During the BFI London Film Festival, Gabriele Salvatores presented his new movie âThe Invisible Boyâ, the story of Michele Silenzi, a 14-year-old boy on a journey to discover his identity, and to be accepted by his friends. Played by Ludovico Girardello, the boy who lives a normal adolescent life, fighting with bullies, discovers he possess the power of invisibility. It is then he will begin his new adventure, which will reveal an obscure past full of other people who possess superpowers like himself. As with every superhero, the boy will have to fight to save his beloved, from the evil enemies that he encounters along the way.
This is the first chapter of an Italian trilogy, which include comics and books as well. We talked more about the movie with the director Gabriele Salvatores, Oscar winning directory for âMediterraneoâ in 1991.
The movie âThe Invisible Boyâ belongs to a genre that we can define as âcine-comicâ, which is quite uncommon in the Italian cinematographic overview. Why such decision?
âI truly believe that when you keep doing what you are already good at, you are destined to fade awayâŚ If you want to stay young and alive, you have to keep trying different things, and find new ones. In particular, with Nicola Giuliano, producer of The Indigo Productions, we wanted to create a movie for young and adults alike; something that everyone can relate to. The superheroes are readable at different levels, so we thought it could have been the perfect theme for this experimentâ.
The movie refers a lot to other superhero stories; Spiderman, X-men, BatmanâŚ Who is your favourite superhero?
âTo be honest, I have always read comics and sci-fi novels, but I did not know a lot about superheroes specifically. So, preparing for this movie, I studied them a lot, and after watching various films, I can say that my favourite is definitely Spiderman. I think that everyone can reflect themselves in Peter Parker, itâs the closest to reality. To develop our abilities, we have to continue going through obstacles and delusionâŚ exactly like Spiderman. Another reference point for the movie is âKickassâ, where Nicholas Cage interprets a very original and wild superhero. Also, itâs really funnyâ.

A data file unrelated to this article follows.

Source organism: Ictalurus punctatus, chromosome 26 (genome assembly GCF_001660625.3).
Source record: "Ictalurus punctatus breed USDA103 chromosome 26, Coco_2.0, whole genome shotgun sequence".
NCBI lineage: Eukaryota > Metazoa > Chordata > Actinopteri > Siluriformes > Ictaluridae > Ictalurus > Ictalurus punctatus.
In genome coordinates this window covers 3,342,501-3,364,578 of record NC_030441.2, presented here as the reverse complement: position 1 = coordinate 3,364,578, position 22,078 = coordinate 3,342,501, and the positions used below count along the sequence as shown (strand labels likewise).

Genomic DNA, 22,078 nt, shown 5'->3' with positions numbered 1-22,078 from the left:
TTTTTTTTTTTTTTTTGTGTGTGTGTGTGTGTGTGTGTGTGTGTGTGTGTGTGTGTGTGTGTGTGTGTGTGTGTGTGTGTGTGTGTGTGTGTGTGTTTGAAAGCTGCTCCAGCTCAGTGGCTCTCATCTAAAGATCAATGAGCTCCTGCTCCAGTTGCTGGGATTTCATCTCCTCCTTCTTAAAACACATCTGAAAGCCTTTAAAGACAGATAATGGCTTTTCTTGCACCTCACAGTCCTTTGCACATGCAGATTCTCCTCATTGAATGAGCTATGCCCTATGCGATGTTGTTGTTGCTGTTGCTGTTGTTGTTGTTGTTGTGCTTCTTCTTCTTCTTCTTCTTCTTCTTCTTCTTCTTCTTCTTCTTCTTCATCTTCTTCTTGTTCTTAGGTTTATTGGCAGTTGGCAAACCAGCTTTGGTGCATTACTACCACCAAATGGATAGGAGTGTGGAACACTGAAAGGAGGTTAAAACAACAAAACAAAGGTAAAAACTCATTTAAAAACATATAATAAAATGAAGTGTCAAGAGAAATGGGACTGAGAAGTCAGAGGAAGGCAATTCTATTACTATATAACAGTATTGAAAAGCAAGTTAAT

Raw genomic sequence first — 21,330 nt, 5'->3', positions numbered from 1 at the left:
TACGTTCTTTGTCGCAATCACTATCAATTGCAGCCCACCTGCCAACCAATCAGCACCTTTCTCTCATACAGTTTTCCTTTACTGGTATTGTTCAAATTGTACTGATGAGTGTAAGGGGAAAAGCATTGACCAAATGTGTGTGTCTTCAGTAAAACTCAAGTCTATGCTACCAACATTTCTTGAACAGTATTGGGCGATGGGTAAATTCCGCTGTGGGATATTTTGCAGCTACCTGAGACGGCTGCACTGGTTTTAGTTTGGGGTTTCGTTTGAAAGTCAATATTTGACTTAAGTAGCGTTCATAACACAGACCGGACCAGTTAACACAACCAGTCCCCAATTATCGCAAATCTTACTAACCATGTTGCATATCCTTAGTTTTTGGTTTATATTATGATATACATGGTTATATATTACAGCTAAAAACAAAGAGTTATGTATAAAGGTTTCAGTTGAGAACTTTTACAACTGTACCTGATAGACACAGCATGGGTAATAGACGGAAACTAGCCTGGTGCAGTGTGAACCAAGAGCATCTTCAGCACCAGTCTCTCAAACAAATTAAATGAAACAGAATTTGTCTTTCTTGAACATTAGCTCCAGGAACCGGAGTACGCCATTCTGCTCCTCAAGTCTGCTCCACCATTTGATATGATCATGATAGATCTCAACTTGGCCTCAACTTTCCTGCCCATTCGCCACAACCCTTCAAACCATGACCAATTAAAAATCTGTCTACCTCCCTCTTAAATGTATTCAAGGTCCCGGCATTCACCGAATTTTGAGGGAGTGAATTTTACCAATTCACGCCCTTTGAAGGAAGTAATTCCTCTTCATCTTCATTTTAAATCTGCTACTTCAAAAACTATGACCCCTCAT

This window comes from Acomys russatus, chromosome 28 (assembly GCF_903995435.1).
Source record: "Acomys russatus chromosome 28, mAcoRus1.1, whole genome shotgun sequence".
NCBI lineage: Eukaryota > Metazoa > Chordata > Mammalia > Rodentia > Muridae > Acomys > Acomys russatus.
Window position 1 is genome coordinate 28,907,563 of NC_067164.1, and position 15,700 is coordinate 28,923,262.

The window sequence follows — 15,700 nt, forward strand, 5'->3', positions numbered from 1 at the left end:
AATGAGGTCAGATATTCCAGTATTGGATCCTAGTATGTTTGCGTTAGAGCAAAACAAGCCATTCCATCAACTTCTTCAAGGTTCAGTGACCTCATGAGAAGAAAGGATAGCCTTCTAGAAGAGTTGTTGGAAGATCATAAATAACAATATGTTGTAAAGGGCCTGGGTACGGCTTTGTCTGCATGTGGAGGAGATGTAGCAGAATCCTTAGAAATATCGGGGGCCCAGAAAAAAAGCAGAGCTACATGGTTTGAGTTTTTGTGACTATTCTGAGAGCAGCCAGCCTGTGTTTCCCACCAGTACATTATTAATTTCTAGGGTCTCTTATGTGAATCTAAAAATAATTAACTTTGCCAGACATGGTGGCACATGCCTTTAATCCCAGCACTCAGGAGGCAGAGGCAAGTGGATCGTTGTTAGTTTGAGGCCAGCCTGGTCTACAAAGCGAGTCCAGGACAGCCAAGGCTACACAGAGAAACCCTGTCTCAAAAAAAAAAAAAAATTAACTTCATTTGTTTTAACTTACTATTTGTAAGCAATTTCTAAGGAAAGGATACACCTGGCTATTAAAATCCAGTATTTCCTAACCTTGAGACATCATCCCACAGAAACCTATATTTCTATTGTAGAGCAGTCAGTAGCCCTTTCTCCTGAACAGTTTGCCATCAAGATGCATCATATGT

The invisibility is a perfect metaphor of adolescent life. Did you choose this power, that we can define âpassiveâ, to underline the fears and the individuality that is not already defined in youngsters?
âAbsolutely yes, you are totally right. The most important thing is that with this power you canât destroy buildings, or set on fire your enemies, you can only disappear. I guess that everyone has had the desire to be invisible at least once, maybe to sneak in and find out things, or to hide and walk away. On the other hand, I think that everyone has also felt invisible at some point in their childhood, at least I did, when you think nobody sees you and you just want people to notice youâ.
Talking about superpowers, which one would you like to have?
âI agree with what Ludovico (the interpreter of The Invisible Boy) said in some interviews: teleportation. The power to transport yourself quickly from one place to another would help me save a lot of time and money! Also, itâs a power that would allowed me to do more things; with others power I donât see the possibility of different uses. Whatâs the point of just destroying a bridge?â
The use of special effect is quite unique: even though the movie is about superheroes, they seem to be there for a narrative purpose, instead of charming the spectator. This reveals a very âItalian touchâ, giving a great attention to details and emotion. Exporting the movie abroad, do you think this could be a strength or a weakness?
â consideration is absolutely right, not only for what concerns the foreign market, but also for the Italian as well. It is important to over go a lot of prejudice that comes from producers and viewers as well. I think that a myth can be told in very different ways, not necessarily only in the âHollywood-ianâ way. I have noticed during projections in different countries, including the London one, that after the first moments of shock, people appreciate our work, and they understand the purpose and the goal we had in mind while setting up our special effects, which combine digital and mechanical ones. Our special effects try to make magic of something ordinary, exactly as happen in real lifeâ.
In March 2014 âThe Invisible Boyâ won the Young European award, legitimising the international success among the youngsters. What did you expect from the London Festival audience?
âWell, let me say that such award has been one that made me happier. That said, it seems that people liked it. I have seen people laughing, crying and participating a lot with the story; sometimes more than the Italian audience. Maybe because they have a more instinctual approach to movies, and they donât have all the prejudice Italians haveâ.
You represent Italy around the world: what does it mean to you?
âFor me Italy means many different things: it is a country that I love for many reasons, but for just as many I also hate it. Too often Italy means clientelism, personal relationship, problems and we are considered lazy, mournfulâŚ. So with my movies I try to describe the beauty of my country, and of my peopleâ.